QSA lawsuit: Judge gets water-deal case affecting Salton Sea

Receding Salton Sea shoreline
photo by Mark Sigmon

SACRAMENTO — A lawsuit over a water agreement that could hasten the shrinking of the Salton Sea is in the hands of a judge.

Sacramento Superior Court Judge Lloyd Connelly heard final arguments Wednesday in a lawsuit over the Quantification Settlement Agreement, a 2003 deal on how water agencies share supplies from the Colorado River, U-T San Diego reports.

The QSA was designed to help end arguments over the river, the West’s most important, most partitioned water source, but it’s been in litigation since 2004.

Imperial County authorities claim regional water brokers skirted environmental laws to obtain the hard-fought agreement, which limited the amount of water California can draw from the river and green-lighted the largest agriculture-to-urban water transfer in U.S. history, with up to 200,000 acre-feet of water a year flowing from Imperial Valley farmlands to San Diego County for 75 years. A reduced amount of water also comes to the Coachella Valley as part of the deal.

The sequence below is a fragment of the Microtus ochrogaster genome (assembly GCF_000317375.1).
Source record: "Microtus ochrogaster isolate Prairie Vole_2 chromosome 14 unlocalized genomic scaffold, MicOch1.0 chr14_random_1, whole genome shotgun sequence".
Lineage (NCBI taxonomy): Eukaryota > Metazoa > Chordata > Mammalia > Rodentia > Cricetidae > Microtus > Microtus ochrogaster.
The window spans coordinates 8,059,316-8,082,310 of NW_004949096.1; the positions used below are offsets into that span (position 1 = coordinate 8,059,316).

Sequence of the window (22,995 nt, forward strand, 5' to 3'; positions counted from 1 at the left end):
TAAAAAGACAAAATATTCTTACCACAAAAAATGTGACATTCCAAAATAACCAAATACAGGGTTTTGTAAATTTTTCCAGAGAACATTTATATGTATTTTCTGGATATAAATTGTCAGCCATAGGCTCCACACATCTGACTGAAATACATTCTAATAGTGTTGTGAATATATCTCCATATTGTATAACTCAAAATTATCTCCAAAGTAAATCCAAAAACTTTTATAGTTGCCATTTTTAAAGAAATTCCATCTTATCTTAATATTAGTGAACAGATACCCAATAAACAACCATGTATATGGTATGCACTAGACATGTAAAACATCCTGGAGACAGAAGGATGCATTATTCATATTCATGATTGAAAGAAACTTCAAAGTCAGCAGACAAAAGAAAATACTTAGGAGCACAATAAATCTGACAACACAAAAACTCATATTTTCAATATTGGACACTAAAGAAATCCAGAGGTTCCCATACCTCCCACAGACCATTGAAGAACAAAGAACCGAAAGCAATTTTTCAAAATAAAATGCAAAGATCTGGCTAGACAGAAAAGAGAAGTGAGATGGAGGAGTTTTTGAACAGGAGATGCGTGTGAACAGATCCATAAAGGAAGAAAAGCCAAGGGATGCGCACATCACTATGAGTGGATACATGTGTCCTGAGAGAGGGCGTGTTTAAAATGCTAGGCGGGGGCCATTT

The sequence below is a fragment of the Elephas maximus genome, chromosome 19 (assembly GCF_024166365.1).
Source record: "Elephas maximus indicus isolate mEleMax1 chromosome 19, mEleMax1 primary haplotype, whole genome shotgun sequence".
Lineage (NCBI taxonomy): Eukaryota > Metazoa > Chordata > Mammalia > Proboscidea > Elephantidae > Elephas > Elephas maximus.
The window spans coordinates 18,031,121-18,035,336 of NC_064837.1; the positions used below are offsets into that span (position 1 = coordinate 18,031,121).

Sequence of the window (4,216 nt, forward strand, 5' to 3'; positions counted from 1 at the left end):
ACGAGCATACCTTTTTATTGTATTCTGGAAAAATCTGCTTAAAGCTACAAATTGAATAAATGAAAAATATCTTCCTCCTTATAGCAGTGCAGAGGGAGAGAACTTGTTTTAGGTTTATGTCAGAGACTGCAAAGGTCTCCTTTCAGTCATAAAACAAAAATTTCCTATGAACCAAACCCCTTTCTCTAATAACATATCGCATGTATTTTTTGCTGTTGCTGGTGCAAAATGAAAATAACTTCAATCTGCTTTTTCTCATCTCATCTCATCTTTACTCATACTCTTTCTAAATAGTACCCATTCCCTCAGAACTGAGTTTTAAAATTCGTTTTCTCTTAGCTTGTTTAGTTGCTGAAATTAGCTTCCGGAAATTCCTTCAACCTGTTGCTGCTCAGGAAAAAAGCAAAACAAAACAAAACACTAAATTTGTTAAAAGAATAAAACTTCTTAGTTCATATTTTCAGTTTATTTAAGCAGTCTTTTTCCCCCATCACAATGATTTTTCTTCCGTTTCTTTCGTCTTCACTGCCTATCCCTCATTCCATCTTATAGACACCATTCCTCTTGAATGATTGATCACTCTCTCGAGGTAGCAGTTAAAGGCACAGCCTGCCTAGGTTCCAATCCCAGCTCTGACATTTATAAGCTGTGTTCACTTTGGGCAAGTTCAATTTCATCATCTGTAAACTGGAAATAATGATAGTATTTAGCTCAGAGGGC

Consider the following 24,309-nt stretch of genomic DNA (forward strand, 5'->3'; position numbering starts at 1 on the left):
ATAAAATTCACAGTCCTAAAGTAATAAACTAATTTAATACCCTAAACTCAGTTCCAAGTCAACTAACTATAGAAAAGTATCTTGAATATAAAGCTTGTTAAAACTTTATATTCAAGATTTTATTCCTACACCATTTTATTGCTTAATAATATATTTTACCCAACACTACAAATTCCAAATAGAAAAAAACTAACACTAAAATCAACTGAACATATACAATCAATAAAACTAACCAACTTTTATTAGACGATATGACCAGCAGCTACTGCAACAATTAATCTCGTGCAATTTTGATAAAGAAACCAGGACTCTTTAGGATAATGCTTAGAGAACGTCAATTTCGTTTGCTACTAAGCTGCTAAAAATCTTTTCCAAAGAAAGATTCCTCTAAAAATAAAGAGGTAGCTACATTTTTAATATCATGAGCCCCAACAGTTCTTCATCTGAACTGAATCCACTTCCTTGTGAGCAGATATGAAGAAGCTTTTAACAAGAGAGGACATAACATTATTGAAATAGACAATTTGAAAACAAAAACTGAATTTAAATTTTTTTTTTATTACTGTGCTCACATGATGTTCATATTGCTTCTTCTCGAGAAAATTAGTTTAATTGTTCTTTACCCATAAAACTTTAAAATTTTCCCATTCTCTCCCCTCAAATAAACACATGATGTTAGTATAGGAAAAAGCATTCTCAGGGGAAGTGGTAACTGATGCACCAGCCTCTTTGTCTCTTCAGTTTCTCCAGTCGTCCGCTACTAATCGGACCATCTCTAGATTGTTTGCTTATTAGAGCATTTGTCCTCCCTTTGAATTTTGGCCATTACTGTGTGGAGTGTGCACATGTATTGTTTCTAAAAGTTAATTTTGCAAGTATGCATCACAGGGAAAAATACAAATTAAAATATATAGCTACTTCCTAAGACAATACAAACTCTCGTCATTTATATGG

As a condition of the QSA, Imperial Irrigation District agreed to flow water into the Salton Sea for 15 years to make up for the reduced runoff. The water was intended as a stopgap until a state-approved Salton Sea restoration plan was put into place. The state’s failure to act means IID will shut off that water spigot to the sea on Jan. 1, 2018, resulting in a sudden, dramatic reduction in size, ultimately exposing more than 140 square miles of lake bottom sediments to the desert wind.

Under the QSA, the state was to pay all costs for necessary Salton Sea mitigation related to the water transfer beyond $133 million covered by regional water agencies. But a judge in 2010 ruled that provision of the QSA violated the state constitution because it leaves the state exposed to potentially unlimited costs. The State Court of Appeal reversed the lower court’s ruling in December 2011, essentially saying whether to pay mitigation costs still rests with the Legislature, which would have to appropriate the money.

Connelly could order new environmental studies or even toss out the entire agreement. A decision is expected later this year.